Anatomy of a volumetric DDoS attack
The most damaging volumetric DDoS attacks generally use IP header modification (IPHM) or IP address spoofing to hide the perpetrator’s IP address(es). This spoofing, combined with amplification and reflection, can lead to a high volume of traffic going to victims’ systems. Typically, DNS and NTP reflection/amplification are used, along with TCP/UDP /ICMP floods and other spoofed-packet floods.
Figure 2. Anatomy of a typical volumetric DDoS attack
Can a DDoS problem get any worse?
The short answer is yes. DDoS attacks have evolved quite a bit, and today an attack may combine many different techniques employed simultaneously. At Nokia Deepfield, we have been tracking the internet security context for years; according to our Nokia Deepfield research, there is a potential for 10-12 Tb/s DDoS attacks (4-5 times the size of the largest DDoS attacks reported so far, using an amplification factor of 200-500) to happen more frequently. An attack with this level of intensity can cripple the service availability of a service provider of any size.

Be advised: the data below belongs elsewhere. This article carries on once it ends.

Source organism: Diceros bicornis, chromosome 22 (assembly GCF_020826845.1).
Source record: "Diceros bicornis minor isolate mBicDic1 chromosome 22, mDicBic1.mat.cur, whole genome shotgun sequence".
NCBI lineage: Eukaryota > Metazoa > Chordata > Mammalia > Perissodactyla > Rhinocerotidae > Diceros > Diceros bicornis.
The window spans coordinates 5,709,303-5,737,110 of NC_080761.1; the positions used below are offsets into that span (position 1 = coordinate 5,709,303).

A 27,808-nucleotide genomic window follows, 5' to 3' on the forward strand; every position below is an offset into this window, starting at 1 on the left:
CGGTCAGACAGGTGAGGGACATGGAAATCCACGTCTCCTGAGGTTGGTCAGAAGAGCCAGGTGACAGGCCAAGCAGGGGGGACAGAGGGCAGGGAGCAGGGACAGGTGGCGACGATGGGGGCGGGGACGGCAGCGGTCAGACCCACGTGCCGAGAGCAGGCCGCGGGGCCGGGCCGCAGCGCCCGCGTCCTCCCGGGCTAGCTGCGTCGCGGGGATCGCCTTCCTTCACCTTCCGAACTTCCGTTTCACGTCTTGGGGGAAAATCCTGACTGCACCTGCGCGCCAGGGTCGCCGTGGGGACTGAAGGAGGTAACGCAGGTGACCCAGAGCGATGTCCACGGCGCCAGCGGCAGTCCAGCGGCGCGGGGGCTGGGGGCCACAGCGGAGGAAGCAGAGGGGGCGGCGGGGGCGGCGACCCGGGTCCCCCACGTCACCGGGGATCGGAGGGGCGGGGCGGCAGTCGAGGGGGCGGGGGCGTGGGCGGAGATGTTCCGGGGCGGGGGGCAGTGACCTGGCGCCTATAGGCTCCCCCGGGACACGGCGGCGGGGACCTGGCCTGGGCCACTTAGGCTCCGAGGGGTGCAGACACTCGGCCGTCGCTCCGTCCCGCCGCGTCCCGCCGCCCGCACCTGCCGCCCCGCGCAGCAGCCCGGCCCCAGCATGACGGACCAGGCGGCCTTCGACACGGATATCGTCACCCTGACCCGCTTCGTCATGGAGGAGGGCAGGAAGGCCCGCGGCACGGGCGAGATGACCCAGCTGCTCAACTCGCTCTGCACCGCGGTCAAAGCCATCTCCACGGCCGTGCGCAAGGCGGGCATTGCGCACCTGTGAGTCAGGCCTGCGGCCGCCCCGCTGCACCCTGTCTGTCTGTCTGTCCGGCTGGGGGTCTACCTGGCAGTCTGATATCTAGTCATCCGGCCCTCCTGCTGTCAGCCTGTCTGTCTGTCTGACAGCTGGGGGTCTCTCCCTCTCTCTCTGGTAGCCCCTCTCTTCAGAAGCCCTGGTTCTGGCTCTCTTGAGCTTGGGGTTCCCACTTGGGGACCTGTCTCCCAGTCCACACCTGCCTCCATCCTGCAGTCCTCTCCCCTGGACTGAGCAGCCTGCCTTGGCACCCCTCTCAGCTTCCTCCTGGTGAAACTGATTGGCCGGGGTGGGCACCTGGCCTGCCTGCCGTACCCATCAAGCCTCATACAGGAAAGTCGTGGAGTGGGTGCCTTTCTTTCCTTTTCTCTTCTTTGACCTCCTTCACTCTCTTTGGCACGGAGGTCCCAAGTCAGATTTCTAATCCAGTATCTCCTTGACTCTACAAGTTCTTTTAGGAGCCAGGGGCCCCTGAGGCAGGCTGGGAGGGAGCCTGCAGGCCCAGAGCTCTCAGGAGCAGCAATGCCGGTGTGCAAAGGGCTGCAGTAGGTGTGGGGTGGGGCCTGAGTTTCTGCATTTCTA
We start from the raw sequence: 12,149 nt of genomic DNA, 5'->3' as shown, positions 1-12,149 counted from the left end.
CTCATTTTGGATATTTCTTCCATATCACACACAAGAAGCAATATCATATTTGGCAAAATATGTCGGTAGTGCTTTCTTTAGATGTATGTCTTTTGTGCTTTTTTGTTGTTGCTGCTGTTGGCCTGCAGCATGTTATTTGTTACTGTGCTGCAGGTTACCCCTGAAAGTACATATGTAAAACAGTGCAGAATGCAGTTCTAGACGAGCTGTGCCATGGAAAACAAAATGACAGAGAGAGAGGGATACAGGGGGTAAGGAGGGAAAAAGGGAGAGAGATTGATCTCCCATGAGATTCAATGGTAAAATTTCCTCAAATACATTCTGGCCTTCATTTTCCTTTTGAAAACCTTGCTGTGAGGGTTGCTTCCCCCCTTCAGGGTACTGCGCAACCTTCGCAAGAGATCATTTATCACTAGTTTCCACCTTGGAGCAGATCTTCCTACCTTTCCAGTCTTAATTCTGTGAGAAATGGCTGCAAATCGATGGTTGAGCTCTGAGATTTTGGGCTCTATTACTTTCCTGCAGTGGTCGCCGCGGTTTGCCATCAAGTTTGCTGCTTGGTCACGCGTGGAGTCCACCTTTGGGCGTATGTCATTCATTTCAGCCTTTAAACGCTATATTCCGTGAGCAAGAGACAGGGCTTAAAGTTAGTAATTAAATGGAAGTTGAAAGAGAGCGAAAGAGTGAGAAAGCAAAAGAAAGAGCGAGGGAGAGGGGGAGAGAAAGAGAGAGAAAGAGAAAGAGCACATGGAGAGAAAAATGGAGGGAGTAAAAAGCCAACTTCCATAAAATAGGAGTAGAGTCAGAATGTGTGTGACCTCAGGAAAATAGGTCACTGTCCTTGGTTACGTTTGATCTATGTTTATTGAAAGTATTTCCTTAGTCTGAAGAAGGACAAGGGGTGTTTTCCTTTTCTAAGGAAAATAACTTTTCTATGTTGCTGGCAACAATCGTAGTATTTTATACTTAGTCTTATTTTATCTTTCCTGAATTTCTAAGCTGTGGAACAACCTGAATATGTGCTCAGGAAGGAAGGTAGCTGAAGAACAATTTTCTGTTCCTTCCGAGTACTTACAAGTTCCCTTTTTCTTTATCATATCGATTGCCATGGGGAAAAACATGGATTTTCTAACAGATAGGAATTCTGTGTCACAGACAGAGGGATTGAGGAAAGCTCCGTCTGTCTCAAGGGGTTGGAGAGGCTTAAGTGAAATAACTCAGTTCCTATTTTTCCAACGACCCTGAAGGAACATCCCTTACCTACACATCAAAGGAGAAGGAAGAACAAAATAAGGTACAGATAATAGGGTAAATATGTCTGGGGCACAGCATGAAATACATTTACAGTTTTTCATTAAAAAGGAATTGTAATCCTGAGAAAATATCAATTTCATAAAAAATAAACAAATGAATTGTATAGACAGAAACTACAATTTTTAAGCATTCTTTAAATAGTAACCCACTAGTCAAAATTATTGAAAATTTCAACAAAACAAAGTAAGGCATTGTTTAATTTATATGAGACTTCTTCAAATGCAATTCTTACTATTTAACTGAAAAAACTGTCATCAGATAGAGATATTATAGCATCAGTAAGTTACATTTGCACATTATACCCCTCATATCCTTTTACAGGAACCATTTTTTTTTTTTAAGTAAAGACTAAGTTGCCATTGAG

Can DDoS attacks be stopped?
As seen in Figure 2 above, DDoS traffic has two components: a relatively small amount of spoofed traffic heading out to amplifiers and amplified/reflected traffic going to victim systems.
Amplified traffic, while large, can be blocked using packet length filtering in routers. However, in a dynamically changing environment, a service provider needs to have the ability to install and remove a very large number of ACL filters in real-time to achieve this blocking.
The good news here is that IP routing technology has evolved a lot. The latest generations of advanced, high-performance IP routers (like Nokia Service Routers based on FP4 chipset) now incorporate significant processing power to, in addition to its “core” routing tasks, perform additional packet filtering, processing and telemetry tasks, which transform these routers into high-performance attack sensors and security policy enforcement devices.